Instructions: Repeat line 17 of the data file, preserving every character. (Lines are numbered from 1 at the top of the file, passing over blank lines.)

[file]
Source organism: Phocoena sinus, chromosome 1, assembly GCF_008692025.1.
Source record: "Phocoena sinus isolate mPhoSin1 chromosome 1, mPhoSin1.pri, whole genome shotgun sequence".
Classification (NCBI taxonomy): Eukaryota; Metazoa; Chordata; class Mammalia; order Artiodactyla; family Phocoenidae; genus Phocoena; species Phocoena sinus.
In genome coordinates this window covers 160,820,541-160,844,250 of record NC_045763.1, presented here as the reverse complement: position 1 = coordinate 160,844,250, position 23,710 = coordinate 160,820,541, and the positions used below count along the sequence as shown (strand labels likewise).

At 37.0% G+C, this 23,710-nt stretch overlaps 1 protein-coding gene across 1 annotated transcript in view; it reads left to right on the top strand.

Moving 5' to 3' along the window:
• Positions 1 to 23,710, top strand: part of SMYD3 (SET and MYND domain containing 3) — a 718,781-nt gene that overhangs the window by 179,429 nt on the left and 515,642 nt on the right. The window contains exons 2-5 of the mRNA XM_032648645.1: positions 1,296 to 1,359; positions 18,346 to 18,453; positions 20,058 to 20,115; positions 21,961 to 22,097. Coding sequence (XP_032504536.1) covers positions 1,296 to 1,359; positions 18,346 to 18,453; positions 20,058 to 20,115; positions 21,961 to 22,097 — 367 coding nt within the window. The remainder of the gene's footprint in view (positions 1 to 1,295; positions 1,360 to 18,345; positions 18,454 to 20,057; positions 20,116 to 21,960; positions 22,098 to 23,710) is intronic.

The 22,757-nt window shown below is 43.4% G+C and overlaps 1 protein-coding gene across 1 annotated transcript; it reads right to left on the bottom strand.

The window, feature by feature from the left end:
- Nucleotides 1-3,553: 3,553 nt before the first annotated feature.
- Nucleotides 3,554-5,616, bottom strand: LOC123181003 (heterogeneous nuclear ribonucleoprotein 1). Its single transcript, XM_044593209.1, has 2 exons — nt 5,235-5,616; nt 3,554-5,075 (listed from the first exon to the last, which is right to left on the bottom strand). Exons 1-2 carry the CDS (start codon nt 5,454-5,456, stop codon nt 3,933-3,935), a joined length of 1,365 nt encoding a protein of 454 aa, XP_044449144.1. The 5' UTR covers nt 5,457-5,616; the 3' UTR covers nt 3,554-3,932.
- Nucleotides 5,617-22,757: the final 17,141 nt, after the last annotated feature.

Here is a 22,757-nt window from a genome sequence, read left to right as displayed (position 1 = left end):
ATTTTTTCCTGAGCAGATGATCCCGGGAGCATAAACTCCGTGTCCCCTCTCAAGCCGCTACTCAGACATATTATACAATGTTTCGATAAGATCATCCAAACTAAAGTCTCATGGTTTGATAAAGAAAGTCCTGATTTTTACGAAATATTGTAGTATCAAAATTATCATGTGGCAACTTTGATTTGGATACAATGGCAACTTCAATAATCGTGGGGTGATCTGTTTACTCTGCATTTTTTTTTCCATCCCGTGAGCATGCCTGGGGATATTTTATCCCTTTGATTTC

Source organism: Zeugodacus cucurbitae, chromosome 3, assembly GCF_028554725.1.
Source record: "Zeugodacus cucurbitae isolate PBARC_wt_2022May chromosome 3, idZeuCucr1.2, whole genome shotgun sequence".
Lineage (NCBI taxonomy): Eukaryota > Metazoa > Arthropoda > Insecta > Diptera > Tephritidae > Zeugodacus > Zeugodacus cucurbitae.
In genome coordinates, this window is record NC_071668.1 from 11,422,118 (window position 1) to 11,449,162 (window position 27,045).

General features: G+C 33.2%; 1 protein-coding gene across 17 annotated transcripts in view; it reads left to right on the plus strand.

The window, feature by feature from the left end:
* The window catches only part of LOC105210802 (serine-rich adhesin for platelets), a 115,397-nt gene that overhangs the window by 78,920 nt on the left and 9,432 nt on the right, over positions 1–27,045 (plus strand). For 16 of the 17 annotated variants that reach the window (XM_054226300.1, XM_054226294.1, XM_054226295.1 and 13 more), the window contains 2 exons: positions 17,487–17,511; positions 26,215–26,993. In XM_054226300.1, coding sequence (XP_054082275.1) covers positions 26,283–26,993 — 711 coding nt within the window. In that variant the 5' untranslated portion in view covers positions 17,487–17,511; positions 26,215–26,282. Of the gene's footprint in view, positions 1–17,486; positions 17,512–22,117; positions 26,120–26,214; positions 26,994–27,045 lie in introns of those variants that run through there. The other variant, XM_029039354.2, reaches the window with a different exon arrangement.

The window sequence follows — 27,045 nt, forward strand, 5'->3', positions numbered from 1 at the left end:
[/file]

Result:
Lineage (NCBI taxonomy): Eukaryota > Metazoa > Arthropoda > Insecta > Diptera > Tephritidae > Zeugodacus > Zeugodacus cucurbitae.